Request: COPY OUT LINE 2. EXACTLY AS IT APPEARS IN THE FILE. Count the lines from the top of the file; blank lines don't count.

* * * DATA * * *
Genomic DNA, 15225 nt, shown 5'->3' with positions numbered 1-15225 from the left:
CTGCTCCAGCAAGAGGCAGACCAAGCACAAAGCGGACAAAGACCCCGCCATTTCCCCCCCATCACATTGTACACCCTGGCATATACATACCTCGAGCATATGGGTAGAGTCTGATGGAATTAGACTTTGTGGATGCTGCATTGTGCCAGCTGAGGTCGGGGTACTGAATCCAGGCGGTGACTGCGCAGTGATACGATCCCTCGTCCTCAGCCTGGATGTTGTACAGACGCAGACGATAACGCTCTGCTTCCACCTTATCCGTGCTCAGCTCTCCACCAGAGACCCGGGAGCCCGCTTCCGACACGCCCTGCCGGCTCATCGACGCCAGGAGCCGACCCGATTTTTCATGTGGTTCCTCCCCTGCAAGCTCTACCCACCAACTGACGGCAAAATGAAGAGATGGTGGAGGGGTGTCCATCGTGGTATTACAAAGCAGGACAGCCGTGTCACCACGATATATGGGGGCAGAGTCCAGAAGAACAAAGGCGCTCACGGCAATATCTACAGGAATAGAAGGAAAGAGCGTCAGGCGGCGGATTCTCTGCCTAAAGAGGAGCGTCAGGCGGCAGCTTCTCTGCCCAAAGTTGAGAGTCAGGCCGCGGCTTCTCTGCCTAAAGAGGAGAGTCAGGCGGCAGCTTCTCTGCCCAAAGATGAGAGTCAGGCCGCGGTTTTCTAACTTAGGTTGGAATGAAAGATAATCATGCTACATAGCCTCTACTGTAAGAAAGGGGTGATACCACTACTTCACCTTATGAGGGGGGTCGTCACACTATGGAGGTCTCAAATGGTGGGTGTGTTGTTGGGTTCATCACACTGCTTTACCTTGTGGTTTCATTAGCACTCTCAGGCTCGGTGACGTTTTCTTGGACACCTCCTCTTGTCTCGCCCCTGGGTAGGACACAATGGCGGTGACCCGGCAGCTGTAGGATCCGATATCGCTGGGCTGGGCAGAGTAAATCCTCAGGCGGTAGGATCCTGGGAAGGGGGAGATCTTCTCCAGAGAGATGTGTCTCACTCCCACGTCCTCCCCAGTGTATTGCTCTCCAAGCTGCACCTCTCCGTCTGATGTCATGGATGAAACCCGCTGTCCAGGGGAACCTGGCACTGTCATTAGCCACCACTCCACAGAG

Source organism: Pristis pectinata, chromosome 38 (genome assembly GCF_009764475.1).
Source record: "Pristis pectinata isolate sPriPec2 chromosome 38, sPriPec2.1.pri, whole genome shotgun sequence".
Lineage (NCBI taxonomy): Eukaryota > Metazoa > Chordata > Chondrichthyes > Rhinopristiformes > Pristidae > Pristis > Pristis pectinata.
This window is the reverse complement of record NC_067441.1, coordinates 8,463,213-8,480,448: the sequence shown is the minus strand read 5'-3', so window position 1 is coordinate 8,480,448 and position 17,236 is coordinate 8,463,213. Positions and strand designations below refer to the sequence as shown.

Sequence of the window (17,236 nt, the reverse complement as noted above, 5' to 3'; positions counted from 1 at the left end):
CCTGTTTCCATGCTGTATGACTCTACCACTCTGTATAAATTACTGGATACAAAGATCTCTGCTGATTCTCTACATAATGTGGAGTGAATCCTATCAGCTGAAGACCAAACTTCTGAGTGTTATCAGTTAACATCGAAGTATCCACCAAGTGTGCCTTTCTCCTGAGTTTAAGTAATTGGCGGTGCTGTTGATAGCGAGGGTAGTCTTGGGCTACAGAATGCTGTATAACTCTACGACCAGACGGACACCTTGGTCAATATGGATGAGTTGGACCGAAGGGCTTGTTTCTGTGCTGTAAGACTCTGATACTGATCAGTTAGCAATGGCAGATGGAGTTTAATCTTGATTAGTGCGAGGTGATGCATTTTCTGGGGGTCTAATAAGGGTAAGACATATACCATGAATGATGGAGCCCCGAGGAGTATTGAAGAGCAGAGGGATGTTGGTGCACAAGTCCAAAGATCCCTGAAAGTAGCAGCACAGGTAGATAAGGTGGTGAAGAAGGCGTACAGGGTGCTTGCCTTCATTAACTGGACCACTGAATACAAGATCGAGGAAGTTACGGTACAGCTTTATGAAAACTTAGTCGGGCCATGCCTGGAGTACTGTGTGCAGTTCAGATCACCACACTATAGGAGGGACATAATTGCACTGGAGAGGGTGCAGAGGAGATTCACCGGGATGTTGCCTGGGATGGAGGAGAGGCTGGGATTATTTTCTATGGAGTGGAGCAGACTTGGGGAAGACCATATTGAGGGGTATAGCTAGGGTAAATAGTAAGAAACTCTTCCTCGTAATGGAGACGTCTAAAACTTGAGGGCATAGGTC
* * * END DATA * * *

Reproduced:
CTGCTCCAGCAAGAGGCAGACCAAGCACAAAGCGGACAAAGACCCCGCCATTTCCCCCCCATCACATTGTACACCCTGGCATATACATACCTCGAGCATATGGGTAGAGTCTGATGGAATTAGACTTTGTGGATGCTGCATTGTGCCAGCTGAGGTCGGGGTACTGAATCCAGGCGGTGACTGCGCAGTGATACGATCCCTCGTCCTCAGCCTGGATGTTGTACAGACGCAGACGATAACGCTCTGCTTCCACCTTATCCGTGCTCAGCTCTCCACCAGAGACCCGGGAGCCCGCTTCCGACACGCCCTGCCGGCTCATCGACGCCAGGAGCCGACCCGATTTTTCATGTGGTTCCTCCCCTGCAAGCTCTACCCACCAACTGACGGCAAAATGAAGAGATGGTGGAGGGGTGTCCATCGTGGTATTACAAAGCAGGACAGCCGTGTCACCACGATATATGGGGGCAGAGTCCAGAAGAACAAAGGCGCTCACGGCAATATCTACAGGAATAGAAGGAAAGAGCGTCAGGCGGCGGATTCTCTGCCTAAAGAGGAGCGTCAGGCGGCAGCTTCTCTGCCCAAAGTTGAGAGTCAGGCCGCGGCTTCTCTGCCTAAAGAGGAGAGTCAGGCGGCAGCTTCTCTGCCCAAAGATGAGAGTCAGGCCGCGGTTTTCTAACTTAGGTTGGAATGAAAGATAATCATGCTACATAGCCTCTACTGTAAGAAAGGGGTGATACCACTACTTCACCTTATGAGGGGGGTCGTCACACTATGGAGGTCTCAAATGGTGGGTGTGTTGTTGGGTTCATCACACTGCTTTACCTTGTGGTTTCATTAGCACTCTCAGGCTCGGTGACGTTTTCTTGGACACCTCCTCTTGTCTCGCCCCTGGGTAGGACACAATGGCGGTGACCCGGCAGCTGTAGGATCCGATATCGCTGGGCTGGGCAGAGTAAATCCTCAGGCGGTAGGATCCTGGGAAGGGGGAGATCTTCTCCAGAGAGATGTGTCTCACTCCCACGTCCTCCCCAGTGTATTGCTCTCCAAGCTGCACCTCTCCGTCTGATGTCATGGATGAAACCCGCTGTCCAGGGGAACCTGGCACTGTCATTAGCCACCACTCCACAGAG